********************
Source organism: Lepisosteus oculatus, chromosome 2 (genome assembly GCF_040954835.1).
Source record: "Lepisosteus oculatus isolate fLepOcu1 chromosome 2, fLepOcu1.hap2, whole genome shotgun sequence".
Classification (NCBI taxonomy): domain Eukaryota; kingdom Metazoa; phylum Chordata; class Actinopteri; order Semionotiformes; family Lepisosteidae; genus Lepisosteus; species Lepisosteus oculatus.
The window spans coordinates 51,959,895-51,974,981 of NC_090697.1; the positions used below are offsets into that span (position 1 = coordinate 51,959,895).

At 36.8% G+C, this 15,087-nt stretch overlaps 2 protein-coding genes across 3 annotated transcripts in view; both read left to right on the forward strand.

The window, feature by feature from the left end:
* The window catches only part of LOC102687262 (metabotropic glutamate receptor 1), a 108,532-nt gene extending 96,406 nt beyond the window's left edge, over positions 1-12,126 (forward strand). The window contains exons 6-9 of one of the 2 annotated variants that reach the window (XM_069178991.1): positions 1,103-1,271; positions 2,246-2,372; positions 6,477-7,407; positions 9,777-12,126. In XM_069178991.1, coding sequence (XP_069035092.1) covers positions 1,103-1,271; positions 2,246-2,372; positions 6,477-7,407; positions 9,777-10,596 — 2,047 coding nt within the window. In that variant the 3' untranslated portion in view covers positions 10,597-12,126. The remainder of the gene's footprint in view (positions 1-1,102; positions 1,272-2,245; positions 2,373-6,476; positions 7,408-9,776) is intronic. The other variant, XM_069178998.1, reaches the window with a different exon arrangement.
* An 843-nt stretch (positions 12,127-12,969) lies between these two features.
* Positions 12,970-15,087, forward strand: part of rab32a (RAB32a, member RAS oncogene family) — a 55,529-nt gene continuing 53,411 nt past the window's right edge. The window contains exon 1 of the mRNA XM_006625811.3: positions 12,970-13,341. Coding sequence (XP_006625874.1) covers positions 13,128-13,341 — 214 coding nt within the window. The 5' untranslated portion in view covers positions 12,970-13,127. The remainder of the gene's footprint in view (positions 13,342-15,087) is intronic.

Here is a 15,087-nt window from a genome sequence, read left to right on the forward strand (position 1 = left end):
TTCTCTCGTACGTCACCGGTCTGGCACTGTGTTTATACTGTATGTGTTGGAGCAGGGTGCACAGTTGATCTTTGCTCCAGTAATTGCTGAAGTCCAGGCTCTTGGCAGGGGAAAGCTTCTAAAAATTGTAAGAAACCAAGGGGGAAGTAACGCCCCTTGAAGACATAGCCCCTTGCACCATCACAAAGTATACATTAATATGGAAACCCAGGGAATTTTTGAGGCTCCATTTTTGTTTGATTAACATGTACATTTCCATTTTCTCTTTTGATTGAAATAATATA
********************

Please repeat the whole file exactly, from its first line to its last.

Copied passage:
Source organism: Lepisosteus oculatus, chromosome 2 (genome assembly GCF_040954835.1).
Source record: "Lepisosteus oculatus isolate fLepOcu1 chromosome 2, fLepOcu1.hap2, whole genome shotgun sequence".
Classification (NCBI taxonomy): domain Eukaryota; kingdom Metazoa; phylum Chordata; class Actinopteri; order Semionotiformes; family Lepisosteidae; genus Lepisosteus; species Lepisosteus oculatus.
The window spans coordinates 51,959,895-51,974,981 of NC_090697.1; the positions used below are offsets into that span (position 1 = coordinate 51,959,895).

At 36.8% G+C, this 15,087-nt stretch overlaps 2 protein-coding genes across 3 annotated transcripts in view; both read left to right on the forward strand.

The window, feature by feature from the left end:
* The window catches only part of LOC102687262 (metabotropic glutamate receptor 1), a 108,532-nt gene extending 96,406 nt beyond the window's left edge, over positions 1-12,126 (forward strand). The window contains exons 6-9 of one of the 2 annotated variants that reach the window (XM_069178991.1): positions 1,103-1,271; positions 2,246-2,372; positions 6,477-7,407; positions 9,777-12,126. In XM_069178991.1, coding sequence (XP_069035092.1) covers positions 1,103-1,271; positions 2,246-2,372; positions 6,477-7,407; positions 9,777-10,596 — 2,047 coding nt within the window. In that variant the 3' untranslated portion in view covers positions 10,597-12,126. The remainder of the gene's footprint in view (positions 1-1,102; positions 1,272-2,245; positions 2,373-6,476; positions 7,408-9,776) is intronic. The other variant, XM_069178998.1, reaches the window with a different exon arrangement.
* An 843-nt stretch (positions 12,127-12,969) lies between these two features.
* Positions 12,970-15,087, forward strand: part of rab32a (RAB32a, member RAS oncogene family) — a 55,529-nt gene continuing 53,411 nt past the window's right edge. The window contains exon 1 of the mRNA XM_006625811.3: positions 12,970-13,341. Coding sequence (XP_006625874.1) covers positions 13,128-13,341 — 214 coding nt within the window. The 5' untranslated portion in view covers positions 12,970-13,127. The remainder of the gene's footprint in view (positions 13,342-15,087) is intronic.

Here is a 15,087-nt window from a genome sequence, read left to right on the forward strand (position 1 = left end):
TTCTCTCGTACGTCACCGGTCTGGCACTGTGTTTATACTGTATGTGTTGGAGCAGGGTGCACAGTTGATCTTTGCTCCAGTAATTGCTGAAGTCCAGGCTCTTGGCAGGGGAAAGCTTCTAAAAATTGTAAGAAACCAAGGGGGAAGTAACGCCCCTTGAAGACATAGCCCCTTGCACCATCACAAAGTATACATTAATATGGAAACCCAGGGAATTTTTGAGGCTCCATTTTTGTTTGATTAACATGTACATTTCCATTTTCTCTTTTGATTGAAATAATATA